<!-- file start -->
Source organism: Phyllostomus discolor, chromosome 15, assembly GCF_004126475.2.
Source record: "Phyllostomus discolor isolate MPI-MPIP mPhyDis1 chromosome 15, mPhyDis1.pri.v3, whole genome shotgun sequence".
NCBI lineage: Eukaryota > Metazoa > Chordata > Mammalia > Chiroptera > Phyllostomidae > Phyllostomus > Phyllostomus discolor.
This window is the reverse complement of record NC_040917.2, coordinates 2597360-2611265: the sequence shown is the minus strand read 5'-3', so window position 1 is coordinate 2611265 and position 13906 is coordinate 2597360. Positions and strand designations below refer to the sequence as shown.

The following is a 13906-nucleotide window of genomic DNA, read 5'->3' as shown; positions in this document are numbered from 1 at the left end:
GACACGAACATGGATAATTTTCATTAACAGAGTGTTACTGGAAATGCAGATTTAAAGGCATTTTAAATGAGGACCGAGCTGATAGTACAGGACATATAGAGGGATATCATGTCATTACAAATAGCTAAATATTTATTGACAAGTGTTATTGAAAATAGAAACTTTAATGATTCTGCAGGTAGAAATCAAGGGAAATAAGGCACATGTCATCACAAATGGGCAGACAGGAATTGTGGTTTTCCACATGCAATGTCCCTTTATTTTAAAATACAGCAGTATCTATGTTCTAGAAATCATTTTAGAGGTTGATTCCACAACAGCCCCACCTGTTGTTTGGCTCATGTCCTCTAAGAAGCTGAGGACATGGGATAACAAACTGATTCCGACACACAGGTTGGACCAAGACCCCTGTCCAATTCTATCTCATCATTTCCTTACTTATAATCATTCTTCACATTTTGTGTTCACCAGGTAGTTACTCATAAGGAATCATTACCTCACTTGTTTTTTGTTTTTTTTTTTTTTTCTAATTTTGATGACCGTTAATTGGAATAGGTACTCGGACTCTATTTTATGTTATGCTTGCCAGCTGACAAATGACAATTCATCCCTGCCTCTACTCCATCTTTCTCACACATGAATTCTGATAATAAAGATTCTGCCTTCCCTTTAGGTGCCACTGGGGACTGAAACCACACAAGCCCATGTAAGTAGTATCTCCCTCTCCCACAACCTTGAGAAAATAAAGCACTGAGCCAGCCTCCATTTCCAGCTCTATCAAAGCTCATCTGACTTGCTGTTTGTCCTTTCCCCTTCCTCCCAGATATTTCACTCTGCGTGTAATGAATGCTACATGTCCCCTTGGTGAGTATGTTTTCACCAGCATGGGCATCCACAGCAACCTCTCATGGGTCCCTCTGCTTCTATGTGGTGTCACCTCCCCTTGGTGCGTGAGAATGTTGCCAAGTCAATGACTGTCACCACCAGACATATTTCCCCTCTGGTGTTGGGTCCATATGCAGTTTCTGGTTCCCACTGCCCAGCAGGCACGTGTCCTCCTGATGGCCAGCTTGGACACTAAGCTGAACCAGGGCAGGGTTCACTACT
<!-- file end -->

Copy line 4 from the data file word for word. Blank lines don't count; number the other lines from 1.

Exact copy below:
This window is the reverse complement of record NC_040917.2, coordinates 2597360-2611265: the sequence shown is the minus strand read 5'-3', so window position 1 is coordinate 2611265 and position 13906 is coordinate 2597360. Positions and strand designations below refer to the sequence as shown.